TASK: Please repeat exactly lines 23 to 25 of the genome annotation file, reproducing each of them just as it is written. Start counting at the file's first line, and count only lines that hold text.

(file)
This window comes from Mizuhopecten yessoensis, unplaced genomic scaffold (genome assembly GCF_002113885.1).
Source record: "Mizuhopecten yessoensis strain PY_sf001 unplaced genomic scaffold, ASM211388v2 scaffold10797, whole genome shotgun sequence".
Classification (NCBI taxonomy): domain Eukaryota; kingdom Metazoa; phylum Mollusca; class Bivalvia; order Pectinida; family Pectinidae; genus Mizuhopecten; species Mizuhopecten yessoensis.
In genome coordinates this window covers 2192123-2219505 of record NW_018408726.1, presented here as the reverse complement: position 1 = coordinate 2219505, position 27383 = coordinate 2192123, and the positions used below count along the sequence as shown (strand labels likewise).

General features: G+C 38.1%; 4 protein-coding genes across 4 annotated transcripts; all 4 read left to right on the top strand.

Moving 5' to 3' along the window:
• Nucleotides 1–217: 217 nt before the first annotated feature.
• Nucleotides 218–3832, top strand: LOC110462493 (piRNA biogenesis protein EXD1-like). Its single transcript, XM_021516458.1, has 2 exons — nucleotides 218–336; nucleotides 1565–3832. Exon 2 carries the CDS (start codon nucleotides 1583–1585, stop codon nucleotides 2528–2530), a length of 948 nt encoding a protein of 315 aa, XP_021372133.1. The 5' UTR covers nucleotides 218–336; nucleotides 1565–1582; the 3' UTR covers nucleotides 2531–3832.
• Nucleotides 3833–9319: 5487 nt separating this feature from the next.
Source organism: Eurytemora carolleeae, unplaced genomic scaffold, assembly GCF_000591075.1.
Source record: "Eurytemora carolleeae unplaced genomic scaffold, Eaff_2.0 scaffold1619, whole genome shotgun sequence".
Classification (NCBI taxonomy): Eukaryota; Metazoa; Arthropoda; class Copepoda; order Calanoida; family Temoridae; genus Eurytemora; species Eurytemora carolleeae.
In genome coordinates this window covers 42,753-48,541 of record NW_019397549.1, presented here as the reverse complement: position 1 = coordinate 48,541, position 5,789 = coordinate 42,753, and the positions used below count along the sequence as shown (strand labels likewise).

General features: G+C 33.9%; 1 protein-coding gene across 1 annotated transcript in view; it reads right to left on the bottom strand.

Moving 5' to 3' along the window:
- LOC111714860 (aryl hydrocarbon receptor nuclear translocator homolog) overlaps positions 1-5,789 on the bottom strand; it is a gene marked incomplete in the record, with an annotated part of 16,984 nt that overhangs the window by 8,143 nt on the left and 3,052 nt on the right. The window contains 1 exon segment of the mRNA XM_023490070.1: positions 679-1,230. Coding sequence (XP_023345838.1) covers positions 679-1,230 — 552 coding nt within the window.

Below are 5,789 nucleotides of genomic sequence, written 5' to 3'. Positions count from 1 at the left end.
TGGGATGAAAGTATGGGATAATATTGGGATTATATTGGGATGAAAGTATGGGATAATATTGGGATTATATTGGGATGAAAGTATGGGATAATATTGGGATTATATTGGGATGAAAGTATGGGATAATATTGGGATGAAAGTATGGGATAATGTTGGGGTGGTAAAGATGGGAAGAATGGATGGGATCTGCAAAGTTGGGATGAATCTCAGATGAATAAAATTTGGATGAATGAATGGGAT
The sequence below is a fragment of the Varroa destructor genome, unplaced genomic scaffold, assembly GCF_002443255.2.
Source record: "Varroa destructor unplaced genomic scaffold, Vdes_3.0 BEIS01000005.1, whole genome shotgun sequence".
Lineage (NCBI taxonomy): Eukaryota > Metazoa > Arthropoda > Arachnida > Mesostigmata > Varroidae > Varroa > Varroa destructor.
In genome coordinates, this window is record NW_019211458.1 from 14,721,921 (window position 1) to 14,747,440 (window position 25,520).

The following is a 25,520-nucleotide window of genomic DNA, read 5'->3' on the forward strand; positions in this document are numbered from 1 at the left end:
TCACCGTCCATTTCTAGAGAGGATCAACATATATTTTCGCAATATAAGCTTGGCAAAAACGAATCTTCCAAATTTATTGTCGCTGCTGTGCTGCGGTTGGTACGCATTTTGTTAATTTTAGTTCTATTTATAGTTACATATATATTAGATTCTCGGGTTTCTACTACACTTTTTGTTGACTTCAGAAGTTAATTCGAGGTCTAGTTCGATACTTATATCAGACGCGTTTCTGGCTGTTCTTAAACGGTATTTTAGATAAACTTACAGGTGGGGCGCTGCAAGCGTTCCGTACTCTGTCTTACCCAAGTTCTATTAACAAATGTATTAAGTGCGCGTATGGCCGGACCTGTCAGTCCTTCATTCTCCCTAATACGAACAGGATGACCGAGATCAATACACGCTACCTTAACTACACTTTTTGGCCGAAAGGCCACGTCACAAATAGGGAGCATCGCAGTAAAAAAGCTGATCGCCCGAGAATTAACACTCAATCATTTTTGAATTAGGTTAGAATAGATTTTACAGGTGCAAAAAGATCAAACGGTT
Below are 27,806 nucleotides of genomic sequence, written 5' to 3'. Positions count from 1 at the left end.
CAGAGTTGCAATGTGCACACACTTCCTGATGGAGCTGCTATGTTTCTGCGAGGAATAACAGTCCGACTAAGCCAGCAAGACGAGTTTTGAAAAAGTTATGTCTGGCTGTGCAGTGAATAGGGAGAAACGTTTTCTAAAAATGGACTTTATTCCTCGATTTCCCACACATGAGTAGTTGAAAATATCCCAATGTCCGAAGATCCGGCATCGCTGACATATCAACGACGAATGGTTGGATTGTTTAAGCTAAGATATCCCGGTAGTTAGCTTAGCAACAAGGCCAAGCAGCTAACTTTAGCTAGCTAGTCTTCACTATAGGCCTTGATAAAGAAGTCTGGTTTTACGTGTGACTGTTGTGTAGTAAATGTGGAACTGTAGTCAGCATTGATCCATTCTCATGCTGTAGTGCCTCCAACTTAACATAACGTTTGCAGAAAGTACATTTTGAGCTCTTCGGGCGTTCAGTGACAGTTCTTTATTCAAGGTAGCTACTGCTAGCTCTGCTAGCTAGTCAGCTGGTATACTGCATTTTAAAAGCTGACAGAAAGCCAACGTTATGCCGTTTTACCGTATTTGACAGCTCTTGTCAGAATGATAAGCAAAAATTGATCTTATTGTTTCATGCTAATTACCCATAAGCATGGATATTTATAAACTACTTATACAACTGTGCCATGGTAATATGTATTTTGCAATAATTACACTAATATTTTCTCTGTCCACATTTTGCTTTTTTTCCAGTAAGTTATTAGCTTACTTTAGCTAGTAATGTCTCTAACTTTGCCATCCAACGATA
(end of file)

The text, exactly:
The following is a 25,520-nucleotide window of genomic DNA, read 5'->3' on the forward strand; positions in this document are numbered from 1 at the left end:
TCACCGTCCATTTCTAGAGAGGATCAACATATATTTTCGCAATATAAGCTTGGCAAAAACGAATCTTCCAAATTTATTGTCGCTGCTGTGCTGCGGTTGGTACGCATTTTGTTAATTTTAGTTCTATTTATAGTTACATATATATTAGATTCTCGGGTTTCTACTACACTTTTTGTTGACTTCAGAAGTTAATTCGAGGTCTAGTTCGATACTTATATCAGACGCGTTTCTGGCTGTTCTTAAACGGTATTTTAGATAAACTTACAGGTGGGGCGCTGCAAGCGTTCCGTACTCTGTCTTACCCAAGTTCTATTAACAAATGTATTAAGTGCGCGTATGGCCGGACCTGTCAGTCCTTCATTCTCCCTAATACGAACAGGATGACCGAGATCAATACACGCTACCTTAACTACACTTTTTGGCCGAAAGGCCACGTCACAAATAGGGAGCATCGCAGTAAAAAAGCTGATCGCCCGAGAATTAACACTCAATCATTTTTGAATTAGGTTAGAATAGATTTTACAGGTGCAAAAAGATCAAACGGTT
Below are 27,806 nucleotides of genomic sequence, written 5' to 3'. Positions count from 1 at the left end.